Oddball Films presents Seuss on the Loose! a night of curious creatures, surreal landscapes and imagination gone wild, all from the mind of the inimitable Dr. Seuss. Theodor Seuss Geisel was an American writer, poet, and cartoonist widely known for his legendary children's books written under the pen name Dr. Seuss. Geisel also worked as an illustrator for advertising campaigns and was a political cartoonist for a New York City newspaper. During World War II, he worked in an animation department of the U.S. Army, where he co-authored Design for Death, a film that later won the 1947 Academy Award for Documentary Feature. Highlights include: The Cat in the Hat (1972), The Cat in the Hat appears to bored kids and things get way out of hand; The Lorax (1972), in which a boy meets a mustached defender of nature and learns about danger of mankind’s greed; Green Eggs and Ham (1974), are constantly offered to a unnamed character who refuses to try them up until his last straw; The Sneetches (1974) a tale about star-belly Sneetches and plain-belly Sneetches who waste all their money on trying to segregate themselves from one another. The Zax (1974), a story exploring the idea of pride where two Zaxes run into each other while trying to get somewhere and refuse to move out of the way to let the other one pass. Horton Hatches the Egg (1957), watch an elephant help hatch a bird’s egg while she relocates to Palm Beach. Plus clips from the only feature film ever written by Theodor Seuss Geisel, The 5,000 Fingers of Dr. T (1953) an inventive musical fantasy where a little boy dreams 500 children being forced to master a concert piece for 5,000 fingers! Also the US Army’s propaganda short Private Snafu vs. Malaria Mike (1944) written by Geisel. The quirky animated film shows Snafu (Situation Normal All F*cked Up) learning the hard way about the consequences of not protecting himself from malaria infection.
Date: Friday, October 5th, 2012 at 8:00pm
Venue: Oddball Films, 275 Capp Street San Francisco
Admission: $10.00 Limited Seating RSVP to email@example.com or (415) 558-8117
Two children are bored to death at home on a rainy day until a lanky feline, stylishly dressed in a candy-striped stovepipe hat and oversized bow tie makes one of the most unforgettable entrances in children’s literature and creates a whirlwind of misbehavior that the kids are at first powerless to halt.
The Lorax (Color, 1972)
The greedy Once-ler opens a factory that starts to destroy the environment and so the Lorax, who speaks for all of nature, protests. As the Once-ler and the Lorax argue about progress and profits versus preservation and pristine air, land, and water, their world becomes increasingly more polluted, and it seems as if it's almost too late to save the living things the Lorax speaks for.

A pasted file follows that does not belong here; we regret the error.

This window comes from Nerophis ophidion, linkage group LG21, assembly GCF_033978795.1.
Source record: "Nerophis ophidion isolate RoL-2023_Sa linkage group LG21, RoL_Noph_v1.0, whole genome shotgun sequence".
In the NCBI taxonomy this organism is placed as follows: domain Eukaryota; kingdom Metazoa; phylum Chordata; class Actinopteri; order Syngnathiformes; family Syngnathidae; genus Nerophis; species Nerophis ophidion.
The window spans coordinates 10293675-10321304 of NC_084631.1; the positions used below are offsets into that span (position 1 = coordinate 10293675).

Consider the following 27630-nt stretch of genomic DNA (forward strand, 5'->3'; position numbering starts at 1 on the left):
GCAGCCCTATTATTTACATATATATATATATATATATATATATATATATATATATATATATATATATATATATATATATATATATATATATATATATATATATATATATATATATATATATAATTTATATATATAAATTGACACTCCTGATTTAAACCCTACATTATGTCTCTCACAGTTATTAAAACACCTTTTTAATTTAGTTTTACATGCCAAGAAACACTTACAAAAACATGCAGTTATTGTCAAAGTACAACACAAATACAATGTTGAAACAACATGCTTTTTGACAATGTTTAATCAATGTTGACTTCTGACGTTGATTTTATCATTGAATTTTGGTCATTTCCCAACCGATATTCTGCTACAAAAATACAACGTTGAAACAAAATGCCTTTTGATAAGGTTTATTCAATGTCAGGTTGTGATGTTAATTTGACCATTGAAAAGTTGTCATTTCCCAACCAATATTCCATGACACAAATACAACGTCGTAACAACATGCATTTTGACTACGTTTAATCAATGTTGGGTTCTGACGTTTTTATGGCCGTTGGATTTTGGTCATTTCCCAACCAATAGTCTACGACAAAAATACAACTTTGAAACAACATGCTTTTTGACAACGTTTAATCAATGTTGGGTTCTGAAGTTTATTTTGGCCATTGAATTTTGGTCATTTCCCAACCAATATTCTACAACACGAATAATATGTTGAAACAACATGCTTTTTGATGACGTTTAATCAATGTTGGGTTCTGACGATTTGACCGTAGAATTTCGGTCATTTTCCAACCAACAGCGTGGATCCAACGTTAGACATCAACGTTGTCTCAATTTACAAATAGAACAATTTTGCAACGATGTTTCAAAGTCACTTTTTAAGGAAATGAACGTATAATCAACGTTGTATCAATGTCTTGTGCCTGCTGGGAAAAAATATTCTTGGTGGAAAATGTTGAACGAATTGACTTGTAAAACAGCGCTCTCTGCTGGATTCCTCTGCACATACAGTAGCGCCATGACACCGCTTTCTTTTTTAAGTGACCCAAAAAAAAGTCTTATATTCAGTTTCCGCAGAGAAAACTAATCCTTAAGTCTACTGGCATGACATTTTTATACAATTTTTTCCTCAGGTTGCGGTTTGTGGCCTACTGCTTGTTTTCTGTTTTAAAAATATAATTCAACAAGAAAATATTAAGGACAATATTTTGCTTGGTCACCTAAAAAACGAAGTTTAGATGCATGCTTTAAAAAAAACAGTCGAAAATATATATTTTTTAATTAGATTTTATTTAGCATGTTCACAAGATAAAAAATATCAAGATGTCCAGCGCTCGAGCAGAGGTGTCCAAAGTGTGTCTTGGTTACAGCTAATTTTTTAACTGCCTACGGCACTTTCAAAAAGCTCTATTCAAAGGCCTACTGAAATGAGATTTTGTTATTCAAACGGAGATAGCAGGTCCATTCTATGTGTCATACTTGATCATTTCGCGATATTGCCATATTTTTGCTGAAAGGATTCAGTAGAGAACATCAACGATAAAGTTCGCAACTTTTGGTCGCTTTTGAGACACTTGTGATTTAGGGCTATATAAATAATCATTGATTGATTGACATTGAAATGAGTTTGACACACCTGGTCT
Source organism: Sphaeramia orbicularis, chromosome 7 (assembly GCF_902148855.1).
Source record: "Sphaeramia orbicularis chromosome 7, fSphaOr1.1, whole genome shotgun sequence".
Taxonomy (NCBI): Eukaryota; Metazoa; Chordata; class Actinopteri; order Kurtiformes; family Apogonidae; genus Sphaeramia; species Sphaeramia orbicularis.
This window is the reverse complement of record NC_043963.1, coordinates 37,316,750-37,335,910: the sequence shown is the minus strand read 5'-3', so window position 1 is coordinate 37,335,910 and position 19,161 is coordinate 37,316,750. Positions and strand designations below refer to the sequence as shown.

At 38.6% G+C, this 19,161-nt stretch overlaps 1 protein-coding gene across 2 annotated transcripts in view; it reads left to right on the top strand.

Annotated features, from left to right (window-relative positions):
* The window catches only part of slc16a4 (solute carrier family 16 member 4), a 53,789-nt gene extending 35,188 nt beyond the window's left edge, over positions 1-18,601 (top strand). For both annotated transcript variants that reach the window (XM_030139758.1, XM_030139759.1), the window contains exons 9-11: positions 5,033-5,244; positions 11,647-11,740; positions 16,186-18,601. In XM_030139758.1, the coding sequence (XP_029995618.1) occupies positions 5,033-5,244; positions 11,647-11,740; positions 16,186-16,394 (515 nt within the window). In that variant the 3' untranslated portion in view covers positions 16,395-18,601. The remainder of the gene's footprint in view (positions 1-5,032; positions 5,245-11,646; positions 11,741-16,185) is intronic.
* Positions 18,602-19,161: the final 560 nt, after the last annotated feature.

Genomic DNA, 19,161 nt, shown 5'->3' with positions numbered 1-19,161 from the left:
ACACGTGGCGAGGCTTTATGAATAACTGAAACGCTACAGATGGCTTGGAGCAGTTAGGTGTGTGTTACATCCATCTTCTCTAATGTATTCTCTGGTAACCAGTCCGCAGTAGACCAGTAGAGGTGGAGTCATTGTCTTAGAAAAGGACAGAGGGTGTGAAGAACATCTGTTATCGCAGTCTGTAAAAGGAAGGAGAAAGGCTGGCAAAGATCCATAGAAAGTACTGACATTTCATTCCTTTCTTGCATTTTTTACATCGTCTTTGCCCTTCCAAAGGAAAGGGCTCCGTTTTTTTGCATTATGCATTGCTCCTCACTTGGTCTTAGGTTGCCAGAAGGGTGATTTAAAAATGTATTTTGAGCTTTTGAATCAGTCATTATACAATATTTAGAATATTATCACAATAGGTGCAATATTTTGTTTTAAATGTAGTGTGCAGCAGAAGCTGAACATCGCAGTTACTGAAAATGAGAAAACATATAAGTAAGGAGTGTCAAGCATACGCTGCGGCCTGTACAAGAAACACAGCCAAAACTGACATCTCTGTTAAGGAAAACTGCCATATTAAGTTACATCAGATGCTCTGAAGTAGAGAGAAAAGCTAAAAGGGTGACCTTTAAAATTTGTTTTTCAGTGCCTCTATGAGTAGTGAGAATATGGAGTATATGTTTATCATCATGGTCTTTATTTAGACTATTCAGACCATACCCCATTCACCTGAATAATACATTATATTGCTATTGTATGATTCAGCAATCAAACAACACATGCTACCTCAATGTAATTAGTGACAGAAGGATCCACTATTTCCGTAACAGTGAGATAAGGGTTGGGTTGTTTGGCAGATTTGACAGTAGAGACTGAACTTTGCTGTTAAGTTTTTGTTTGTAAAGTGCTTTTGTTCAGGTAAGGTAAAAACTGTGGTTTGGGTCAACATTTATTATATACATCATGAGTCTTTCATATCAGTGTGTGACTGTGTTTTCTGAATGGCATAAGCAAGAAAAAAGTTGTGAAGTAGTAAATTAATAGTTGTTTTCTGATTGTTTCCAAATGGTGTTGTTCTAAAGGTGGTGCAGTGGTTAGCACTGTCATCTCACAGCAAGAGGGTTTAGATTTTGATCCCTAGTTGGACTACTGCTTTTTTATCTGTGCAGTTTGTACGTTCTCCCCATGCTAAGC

The incredibly determined Sam I Am tries to get the unnamed character to eat green eggs and ham. He refuses to try the dish in every location it is offered to him in until Sam will leave him alone.
The Sneetches features the starbelly Sneetches and the plain belly Sneetches. The Star Belly Sneetches have successfully segregated themselves from the plain belly Sneetches until a scam artist comes in and creates the star belly on and star belly off machines. Weird!
A North-Going Zax and a South-Going Zax run into each other and both refuse to budge when they meet at the intersection of their journeys. Neither will move out of the way to let the other one pass.
Horton Hatches the Egg (Color, 1957)
Horton (an elephant) is convinced by Mayzie (a bird) to sit on her egg while she takes a short "break", which in actuality ends up being Mayzie's permanent relocation to Palm Beach.
Reprimanded for neglecting his piano practice, a nine-year-old boy dreams his piano teacher has kidnapped 500 children and is holding them in an enchanted castle where they must practice together on one enormous piano every day until they master a concert piece for 5,000 fingers.
Private Snafu vs. Malaria Mike (B+W, 1944)
A mosquito named Malaria Mike attempts many times to figure out ways to get at private Snafu’s flesh. Mike is seen in his living room with his son on one knee as he tells the story.
Stephen Parr’s previous programs have explored the erotic underbelly of sex-in-cinema (The Subject is Sex), the offbeat and bizarre (Oddities Beyond Belief), the pervasive effects of propaganda (Historical/Hysterical?) and oddities from his archives (Strange Sinema). He is the director of Oddball Film+Video and the San Francisco Media Archive (www.sfm.org), a nonprofit archive that preserves culturally significant films. He is a member of the Association of Moving Archivists (AMIA) where he is a frequent presenter.